The first would be that they are telling the truth and their main network has not been breached – this seems unlikely given the leaked evidence. Another possibility is that only the network of a SWIFT client bank has been infiltrated, not the main network. It is also possible that there has been a breach but SWIFT lack the reporting tools to discover it. Another option is that they are just buying time at the moment while they investigate the issue further.
Whether the NSA has access to SWIFT’s network is yet to be confirmed by either side. If the NSA does have access, they may be using it to monitoring large scale funds transfers, particularly those between terrorist networks.
What Are the Repercussions of the Lost in Translation Leaks?
Thankfully, the exploits revealed in the latest leak aren’t as bad as initially expected. Microsoft had already patched the vulnerabilities beforehand, so hackers couldn’t run rampant while the developers hurried to get out the update. Despite this, there are still several things we can learn from the latest leaks:
Updates Are Essential
More than anything else, these leaks are a reminder of just how important it is to be running the latest security updates. Those who have already updated their systems with Microsoft’s March update should be protected from the latest exploits released by The Shadow Brokers.
If you are running a platform that Microsoft no longer supports, it needs to be upgraded as soon as possible. Versions prior to Microsoft 7 are unsupported and have far too many vulnerabilities.
Security is a dynamic environment and threat actors are constantly coming up with new ways to infiltrate systems. As soon as developers discover these vulnerabilities, they quickly send out a patch to fix the holes. If you aren’t updating your devices as soon as these patches are made available, you are leaving your system open to attacks. This is why updating systems frequently is so crucial.
Unfortunately, we’re all human and we tend to make mistakes, put things off and forget about them. This is why auto-updating is such an important feature. If you only update manually, it is very easy to get behind and leave your systems vulnerable. Turning on auto-updates across all of your devices will help to boost your security by automatically installing the latest patches. This lessens the amount of time that your systems are vulnerable.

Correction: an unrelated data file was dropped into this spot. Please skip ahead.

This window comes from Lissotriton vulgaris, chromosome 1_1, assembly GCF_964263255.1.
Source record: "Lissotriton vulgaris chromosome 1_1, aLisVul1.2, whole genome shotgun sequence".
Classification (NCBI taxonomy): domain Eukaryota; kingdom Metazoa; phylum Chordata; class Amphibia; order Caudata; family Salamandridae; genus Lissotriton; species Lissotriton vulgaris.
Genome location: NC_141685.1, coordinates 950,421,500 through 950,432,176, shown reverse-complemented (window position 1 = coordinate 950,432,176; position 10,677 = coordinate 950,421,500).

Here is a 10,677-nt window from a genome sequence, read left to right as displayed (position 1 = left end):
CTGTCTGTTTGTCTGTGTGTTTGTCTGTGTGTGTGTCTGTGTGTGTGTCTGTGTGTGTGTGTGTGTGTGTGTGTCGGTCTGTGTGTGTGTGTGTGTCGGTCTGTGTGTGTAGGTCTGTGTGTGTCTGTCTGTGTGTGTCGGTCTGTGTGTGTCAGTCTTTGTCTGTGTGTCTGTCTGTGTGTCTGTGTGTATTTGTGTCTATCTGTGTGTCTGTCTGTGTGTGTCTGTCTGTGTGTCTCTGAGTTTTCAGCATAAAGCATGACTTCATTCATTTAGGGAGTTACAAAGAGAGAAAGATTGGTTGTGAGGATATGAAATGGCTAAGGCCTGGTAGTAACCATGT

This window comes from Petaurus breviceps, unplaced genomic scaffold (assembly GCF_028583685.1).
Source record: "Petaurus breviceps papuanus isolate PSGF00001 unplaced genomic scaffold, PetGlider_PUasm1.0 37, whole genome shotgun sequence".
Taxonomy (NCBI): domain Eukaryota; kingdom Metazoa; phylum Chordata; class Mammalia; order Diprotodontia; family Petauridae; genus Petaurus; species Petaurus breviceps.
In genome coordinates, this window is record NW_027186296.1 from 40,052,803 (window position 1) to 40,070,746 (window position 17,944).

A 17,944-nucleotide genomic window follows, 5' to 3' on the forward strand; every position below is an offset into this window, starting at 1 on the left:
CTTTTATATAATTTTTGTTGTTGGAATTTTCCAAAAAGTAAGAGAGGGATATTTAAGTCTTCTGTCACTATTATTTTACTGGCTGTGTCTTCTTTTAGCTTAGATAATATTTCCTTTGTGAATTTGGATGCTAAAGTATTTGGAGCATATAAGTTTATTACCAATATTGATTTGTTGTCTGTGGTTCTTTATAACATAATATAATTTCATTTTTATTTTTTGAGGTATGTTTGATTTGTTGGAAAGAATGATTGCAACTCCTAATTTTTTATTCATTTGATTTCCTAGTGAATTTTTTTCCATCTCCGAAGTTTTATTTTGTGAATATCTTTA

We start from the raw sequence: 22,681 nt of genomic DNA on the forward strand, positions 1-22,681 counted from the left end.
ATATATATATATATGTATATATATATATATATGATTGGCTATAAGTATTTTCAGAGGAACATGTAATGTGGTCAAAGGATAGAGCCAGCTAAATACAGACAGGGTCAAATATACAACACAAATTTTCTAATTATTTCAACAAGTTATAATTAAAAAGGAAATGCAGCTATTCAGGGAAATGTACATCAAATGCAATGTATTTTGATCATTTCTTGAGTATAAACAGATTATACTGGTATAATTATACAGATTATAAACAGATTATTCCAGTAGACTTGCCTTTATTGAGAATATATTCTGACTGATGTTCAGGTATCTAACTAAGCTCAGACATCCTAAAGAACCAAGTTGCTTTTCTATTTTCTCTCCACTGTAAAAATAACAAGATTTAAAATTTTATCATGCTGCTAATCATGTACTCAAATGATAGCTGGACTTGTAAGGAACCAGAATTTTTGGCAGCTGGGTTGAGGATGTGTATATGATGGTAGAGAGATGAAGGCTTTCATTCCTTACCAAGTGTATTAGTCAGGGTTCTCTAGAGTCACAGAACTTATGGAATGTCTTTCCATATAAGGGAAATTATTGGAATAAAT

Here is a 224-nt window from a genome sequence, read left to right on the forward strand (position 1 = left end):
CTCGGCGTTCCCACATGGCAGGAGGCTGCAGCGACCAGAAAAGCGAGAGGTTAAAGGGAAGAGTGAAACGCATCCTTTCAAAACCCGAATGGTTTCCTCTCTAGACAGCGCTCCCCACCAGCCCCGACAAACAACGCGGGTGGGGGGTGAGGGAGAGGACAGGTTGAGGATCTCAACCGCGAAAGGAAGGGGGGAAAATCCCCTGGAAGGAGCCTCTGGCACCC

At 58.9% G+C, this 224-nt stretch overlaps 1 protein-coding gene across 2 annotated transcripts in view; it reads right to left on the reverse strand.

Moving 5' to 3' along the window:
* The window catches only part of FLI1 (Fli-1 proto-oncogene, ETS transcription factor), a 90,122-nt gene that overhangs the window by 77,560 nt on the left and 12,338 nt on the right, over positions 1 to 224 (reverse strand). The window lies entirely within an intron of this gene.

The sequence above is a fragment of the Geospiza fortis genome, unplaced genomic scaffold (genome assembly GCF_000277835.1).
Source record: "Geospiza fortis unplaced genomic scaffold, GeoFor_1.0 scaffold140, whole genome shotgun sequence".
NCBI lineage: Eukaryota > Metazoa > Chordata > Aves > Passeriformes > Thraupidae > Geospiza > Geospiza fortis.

Routers and IoT devices are often overlooked when it comes to updates. These are just as critical when it comes to keeping your systems secure. Unfortunately, many of them don’t auto-update, meaning that they are frequently left vulnerable to the latest attacks.
If your router or IoT devices don’t auto-update, you need to make sure that you manually update them frequently. For enhanced security, you should specifically look at buying devices that can auto-update. Not only will this make your devices less of a target, but it also shows that the manufacturer takes security more seriously. There are a host of products on the market with very poorly designed security, so it is important to take this into account when making purchases.
Keep It in the Cloud
Another option to enhance your security could be to migrate to a cloud-based solution. With software-as-a-service, your host company will take care of the updates, which can take some of the pressure off you. It’s important to note that cloud hosts don’t take on all of the security responsibilities – depending on the arrangement, you will probably be responsible for data classification, endpoint security and other aspects.
Summing It All Up: Security in the Modern World
This leak certainly won’t be the last and threat actors won’t stop trying to breach our systems any time soon. Keeping our systems safe is becoming increasingly challenging, especially as our lives step further and further into the online realm.
To minimize the chance of becoming a victim, it is important to be aware of information security and follow best practices. Your systems will never be 100% bulletproof, but taking simple steps can boost your security immensely. Regular updates are just one of many ways you can reduce the chance of being breached. While security can seem like a hassle, a serious attack can have tremendous affects on your business or personal life. It’s much easier to prevent an attack than to pick up the pieces.